Gifts can be anything you own and can take the form of specific items, cash amounts, or a percentage of your estate.  By making your Will you can make provisions for the age at which young beneficiaries receive their gift or share of your estate, as well as providing for beneficiaries with health or care needs.  You may choose to use your Will to pass on business interests: for instance you could leave shares in the family company to a son or daughter who has come into the business. This is a very tax-efficient way to pass on your assets.
You can also specify family and friends who you wish to pass on personal items to.
For more information on choosing how to split your estate, visit www.moneyadviceservice.org.uk

3. Who has made a difference to your life?

Has a charity helped you or somebody you love? Which causes are important to you?
After you’ve looked after your family and friends, you may wish to leave a gift to a charity close to your heart.
The donation can be as small or large as you like.
Make a note of their charity name, address and registered charity number to give to your professional advisor.
We can provide you with these details for our member charities, or you can find details for all registered charities in the UK and Wales on the Charity Commission website.
Details for charities in Scotland can be found on the Office of the Scottish Charity Regulator.

4. Who do you wish to be executors and guardians?

Another important consideration when making a Will is the appointment of your executors – the people who will deal with your estate in the event of your death – as well as guardians for your children.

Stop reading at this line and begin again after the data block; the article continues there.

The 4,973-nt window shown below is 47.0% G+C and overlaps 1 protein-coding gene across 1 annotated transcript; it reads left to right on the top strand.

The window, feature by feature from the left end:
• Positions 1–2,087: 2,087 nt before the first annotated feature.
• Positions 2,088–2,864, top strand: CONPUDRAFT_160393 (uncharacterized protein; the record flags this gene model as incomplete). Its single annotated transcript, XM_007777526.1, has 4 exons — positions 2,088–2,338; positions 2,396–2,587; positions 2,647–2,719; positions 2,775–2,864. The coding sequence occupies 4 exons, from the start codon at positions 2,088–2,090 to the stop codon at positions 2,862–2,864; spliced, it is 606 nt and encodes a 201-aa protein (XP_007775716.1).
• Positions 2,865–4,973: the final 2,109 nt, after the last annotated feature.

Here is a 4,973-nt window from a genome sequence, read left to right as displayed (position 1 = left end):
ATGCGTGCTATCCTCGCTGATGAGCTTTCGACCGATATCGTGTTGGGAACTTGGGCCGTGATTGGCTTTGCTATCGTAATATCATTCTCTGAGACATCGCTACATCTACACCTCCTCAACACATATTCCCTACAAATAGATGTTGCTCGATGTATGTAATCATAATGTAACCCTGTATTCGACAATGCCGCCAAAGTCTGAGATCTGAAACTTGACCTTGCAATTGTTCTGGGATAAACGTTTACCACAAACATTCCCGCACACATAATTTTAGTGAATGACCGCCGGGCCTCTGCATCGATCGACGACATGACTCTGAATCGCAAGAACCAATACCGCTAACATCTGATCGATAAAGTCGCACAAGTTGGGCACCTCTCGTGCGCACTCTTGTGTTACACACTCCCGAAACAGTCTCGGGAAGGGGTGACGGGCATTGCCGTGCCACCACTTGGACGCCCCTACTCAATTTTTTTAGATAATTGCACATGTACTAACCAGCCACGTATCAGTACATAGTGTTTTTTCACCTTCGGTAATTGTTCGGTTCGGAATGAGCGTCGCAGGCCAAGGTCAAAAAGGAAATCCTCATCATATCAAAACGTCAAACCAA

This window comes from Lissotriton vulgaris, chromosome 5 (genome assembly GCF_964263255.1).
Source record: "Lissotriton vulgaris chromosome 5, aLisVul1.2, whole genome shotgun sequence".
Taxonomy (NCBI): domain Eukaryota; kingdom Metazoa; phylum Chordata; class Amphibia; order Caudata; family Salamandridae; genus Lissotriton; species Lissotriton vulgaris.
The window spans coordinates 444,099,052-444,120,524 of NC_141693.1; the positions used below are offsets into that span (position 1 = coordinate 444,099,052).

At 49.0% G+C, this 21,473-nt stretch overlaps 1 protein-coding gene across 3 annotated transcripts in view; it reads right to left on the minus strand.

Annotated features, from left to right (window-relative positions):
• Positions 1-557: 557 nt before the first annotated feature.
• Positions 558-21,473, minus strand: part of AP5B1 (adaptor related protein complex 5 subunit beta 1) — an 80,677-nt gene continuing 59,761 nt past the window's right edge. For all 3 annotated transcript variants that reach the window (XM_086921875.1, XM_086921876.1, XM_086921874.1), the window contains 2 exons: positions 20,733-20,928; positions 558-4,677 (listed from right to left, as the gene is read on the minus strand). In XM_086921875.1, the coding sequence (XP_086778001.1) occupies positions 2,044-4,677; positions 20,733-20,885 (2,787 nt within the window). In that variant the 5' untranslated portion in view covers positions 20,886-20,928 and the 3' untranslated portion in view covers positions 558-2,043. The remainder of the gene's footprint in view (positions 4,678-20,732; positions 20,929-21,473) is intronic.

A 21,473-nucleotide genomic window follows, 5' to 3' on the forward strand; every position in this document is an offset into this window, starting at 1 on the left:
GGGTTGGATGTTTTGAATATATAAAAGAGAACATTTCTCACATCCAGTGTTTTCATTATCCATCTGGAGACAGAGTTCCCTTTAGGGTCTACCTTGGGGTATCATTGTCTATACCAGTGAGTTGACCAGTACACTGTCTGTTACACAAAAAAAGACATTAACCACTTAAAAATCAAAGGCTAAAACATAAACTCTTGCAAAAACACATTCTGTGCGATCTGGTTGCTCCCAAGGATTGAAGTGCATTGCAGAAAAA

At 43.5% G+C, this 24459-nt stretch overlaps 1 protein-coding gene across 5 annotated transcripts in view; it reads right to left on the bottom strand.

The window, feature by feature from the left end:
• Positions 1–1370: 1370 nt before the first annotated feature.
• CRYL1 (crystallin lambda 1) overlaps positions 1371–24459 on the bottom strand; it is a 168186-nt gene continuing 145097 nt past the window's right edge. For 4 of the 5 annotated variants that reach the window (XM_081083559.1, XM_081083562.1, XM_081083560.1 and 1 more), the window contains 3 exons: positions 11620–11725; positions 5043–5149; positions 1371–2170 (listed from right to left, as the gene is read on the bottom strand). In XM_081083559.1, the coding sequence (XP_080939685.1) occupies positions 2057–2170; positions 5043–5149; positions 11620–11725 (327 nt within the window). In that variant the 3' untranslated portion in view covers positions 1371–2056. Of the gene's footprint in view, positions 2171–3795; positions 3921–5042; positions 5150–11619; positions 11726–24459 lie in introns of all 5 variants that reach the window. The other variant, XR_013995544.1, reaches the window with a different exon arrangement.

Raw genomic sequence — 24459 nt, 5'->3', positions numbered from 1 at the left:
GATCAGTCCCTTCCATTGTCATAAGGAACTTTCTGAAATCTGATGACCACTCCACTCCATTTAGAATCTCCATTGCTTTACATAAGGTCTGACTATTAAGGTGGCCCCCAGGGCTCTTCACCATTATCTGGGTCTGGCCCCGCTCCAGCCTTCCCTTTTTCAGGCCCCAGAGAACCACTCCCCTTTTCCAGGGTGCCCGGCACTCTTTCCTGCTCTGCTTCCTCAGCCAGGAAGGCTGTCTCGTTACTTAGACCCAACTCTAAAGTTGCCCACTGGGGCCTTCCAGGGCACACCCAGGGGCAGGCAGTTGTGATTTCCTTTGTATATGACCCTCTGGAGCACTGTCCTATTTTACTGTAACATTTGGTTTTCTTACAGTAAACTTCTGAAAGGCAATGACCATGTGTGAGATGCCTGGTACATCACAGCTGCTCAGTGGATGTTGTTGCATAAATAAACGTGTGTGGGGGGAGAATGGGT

Ideally, executors should be business-minded family or friends or could be professional advisors.
Read our guidance for executors.

5. How do you want to store your Will?

Once written, most professional advisors will offer to store your Will for you so that the Will is not lost.
It may also be worth considering storing your Will with the Her Majesty’s Court Service. When your Will is complete, you can also register it with a number of commercial organisations that operate Will registration schemes.

 

Guidance for Executors – FAQs
We understand that administering the estate of a loved one can be difficult, but it can also be rewarding. As an executor or personal representative (in cases where there is no Will), you are responsible for ensuring that someone’s last wishes are fulfilled.
If you’re an executor, we can answer some of your questions in order to help you understand your duties.
What is my role?
As an executor, your responsibilities include:
  • Ensuring that all the property owned by the deceased person is kept safe and secure, as soon as possible after their death.